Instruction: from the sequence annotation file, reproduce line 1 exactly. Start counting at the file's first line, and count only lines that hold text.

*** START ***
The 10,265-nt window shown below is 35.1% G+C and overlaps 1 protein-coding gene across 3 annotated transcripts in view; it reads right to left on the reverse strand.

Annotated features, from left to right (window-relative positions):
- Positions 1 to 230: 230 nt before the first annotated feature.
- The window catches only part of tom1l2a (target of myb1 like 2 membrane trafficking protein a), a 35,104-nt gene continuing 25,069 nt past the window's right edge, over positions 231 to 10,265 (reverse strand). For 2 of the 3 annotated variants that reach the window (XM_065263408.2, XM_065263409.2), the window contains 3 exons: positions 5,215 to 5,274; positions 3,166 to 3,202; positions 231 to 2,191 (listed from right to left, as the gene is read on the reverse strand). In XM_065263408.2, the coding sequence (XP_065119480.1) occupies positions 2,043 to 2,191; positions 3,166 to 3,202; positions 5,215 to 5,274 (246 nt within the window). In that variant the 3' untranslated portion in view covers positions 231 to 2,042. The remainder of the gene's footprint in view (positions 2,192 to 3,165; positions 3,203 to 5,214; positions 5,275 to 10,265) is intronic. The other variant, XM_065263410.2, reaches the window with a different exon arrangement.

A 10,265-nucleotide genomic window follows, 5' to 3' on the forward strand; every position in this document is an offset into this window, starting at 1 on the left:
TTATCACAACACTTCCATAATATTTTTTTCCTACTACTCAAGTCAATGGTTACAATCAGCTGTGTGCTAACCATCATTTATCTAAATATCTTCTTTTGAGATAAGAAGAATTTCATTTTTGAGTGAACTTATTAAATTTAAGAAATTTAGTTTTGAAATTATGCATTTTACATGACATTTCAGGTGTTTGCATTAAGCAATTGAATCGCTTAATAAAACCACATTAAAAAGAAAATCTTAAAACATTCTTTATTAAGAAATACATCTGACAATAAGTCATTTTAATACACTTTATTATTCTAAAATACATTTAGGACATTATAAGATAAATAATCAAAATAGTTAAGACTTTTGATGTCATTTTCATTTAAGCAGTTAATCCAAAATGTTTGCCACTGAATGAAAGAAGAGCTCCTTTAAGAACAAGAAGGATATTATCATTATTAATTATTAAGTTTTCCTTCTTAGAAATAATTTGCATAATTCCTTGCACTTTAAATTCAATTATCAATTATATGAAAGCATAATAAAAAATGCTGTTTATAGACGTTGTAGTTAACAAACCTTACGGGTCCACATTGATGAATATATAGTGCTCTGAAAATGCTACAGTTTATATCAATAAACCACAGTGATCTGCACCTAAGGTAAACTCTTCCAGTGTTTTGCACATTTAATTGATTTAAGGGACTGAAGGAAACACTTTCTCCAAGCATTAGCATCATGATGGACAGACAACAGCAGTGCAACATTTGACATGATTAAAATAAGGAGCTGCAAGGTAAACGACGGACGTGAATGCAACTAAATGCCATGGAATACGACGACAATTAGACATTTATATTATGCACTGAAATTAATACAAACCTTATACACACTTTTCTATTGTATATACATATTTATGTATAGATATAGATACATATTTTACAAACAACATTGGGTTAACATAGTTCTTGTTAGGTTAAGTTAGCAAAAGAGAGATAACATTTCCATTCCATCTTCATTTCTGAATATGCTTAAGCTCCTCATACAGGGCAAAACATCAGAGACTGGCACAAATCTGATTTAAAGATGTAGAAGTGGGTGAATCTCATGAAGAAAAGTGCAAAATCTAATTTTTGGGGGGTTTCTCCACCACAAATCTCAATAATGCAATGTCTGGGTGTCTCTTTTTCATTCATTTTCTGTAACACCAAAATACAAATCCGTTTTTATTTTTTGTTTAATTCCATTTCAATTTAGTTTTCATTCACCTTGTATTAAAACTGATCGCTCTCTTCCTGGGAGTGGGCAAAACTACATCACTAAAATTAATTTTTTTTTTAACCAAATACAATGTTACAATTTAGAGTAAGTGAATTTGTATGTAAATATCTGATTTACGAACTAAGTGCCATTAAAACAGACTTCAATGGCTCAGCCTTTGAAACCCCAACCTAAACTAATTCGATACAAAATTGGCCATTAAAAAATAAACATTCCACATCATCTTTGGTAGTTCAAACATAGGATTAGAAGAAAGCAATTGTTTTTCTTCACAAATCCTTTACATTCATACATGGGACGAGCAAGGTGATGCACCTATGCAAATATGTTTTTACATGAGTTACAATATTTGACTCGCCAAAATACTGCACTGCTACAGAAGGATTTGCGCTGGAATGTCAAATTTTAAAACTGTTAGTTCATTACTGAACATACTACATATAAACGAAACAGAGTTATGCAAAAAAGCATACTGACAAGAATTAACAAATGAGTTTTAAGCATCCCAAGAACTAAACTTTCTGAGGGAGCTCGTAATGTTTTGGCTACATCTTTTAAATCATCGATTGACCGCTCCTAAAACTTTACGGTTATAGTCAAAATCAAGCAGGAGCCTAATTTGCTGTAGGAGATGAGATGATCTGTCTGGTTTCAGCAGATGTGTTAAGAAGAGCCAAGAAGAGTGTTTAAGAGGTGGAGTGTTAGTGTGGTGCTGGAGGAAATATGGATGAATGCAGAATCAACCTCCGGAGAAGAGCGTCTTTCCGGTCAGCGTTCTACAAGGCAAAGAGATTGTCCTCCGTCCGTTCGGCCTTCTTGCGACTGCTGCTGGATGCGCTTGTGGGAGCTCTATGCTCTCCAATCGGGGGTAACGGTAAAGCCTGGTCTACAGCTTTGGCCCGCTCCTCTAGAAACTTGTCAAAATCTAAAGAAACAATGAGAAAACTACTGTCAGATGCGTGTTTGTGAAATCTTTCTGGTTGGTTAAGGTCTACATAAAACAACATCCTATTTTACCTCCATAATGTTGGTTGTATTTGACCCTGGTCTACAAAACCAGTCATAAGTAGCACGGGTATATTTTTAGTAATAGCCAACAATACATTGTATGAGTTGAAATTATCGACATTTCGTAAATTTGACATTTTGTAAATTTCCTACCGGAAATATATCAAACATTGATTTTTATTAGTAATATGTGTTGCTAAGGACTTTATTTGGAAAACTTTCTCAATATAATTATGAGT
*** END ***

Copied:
The 10,265-nt window shown below is 35.1% G+C and overlaps 1 protein-coding gene across 3 annotated transcripts in view; it reads right to left on the reverse strand.